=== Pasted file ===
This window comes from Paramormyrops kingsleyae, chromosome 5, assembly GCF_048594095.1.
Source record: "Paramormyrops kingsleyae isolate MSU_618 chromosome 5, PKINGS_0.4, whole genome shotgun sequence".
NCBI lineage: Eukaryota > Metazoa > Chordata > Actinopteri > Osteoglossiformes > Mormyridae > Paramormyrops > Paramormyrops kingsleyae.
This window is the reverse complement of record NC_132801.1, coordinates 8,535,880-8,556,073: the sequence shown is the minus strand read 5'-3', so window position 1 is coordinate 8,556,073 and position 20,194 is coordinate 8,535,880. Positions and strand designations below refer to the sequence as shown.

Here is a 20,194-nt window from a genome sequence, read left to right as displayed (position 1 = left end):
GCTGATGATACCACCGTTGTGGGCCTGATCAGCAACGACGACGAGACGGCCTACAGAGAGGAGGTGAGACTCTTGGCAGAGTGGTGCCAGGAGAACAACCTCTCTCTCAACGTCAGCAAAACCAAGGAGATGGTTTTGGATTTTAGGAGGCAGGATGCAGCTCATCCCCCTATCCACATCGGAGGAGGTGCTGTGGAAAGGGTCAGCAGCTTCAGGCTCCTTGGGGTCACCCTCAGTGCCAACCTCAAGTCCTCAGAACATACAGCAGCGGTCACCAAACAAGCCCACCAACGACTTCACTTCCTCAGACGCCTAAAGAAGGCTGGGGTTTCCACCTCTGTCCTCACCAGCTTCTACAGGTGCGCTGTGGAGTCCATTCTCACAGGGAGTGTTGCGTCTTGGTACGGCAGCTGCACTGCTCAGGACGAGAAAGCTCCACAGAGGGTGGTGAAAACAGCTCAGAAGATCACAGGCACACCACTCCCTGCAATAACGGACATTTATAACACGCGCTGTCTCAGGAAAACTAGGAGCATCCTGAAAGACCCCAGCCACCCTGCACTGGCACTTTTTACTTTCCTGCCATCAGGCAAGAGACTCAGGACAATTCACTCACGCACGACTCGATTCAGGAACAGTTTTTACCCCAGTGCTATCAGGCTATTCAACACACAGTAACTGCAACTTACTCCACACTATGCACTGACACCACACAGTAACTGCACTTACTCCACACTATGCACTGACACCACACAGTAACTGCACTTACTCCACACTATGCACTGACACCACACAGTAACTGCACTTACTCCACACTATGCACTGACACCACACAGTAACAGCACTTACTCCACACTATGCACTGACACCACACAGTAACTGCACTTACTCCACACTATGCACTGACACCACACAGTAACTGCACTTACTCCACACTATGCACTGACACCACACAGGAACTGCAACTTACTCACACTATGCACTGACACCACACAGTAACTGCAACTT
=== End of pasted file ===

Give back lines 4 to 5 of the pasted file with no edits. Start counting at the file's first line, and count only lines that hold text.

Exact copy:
This window is the reverse complement of record NC_132801.1, coordinates 8,535,880-8,556,073: the sequence shown is the minus strand read 5'-3', so window position 1 is coordinate 8,556,073 and position 20,194 is coordinate 8,535,880. Positions and strand designations below refer to the sequence as shown.

Here is a 20,194-nt window from a genome sequence, read left to right as displayed (position 1 = left end):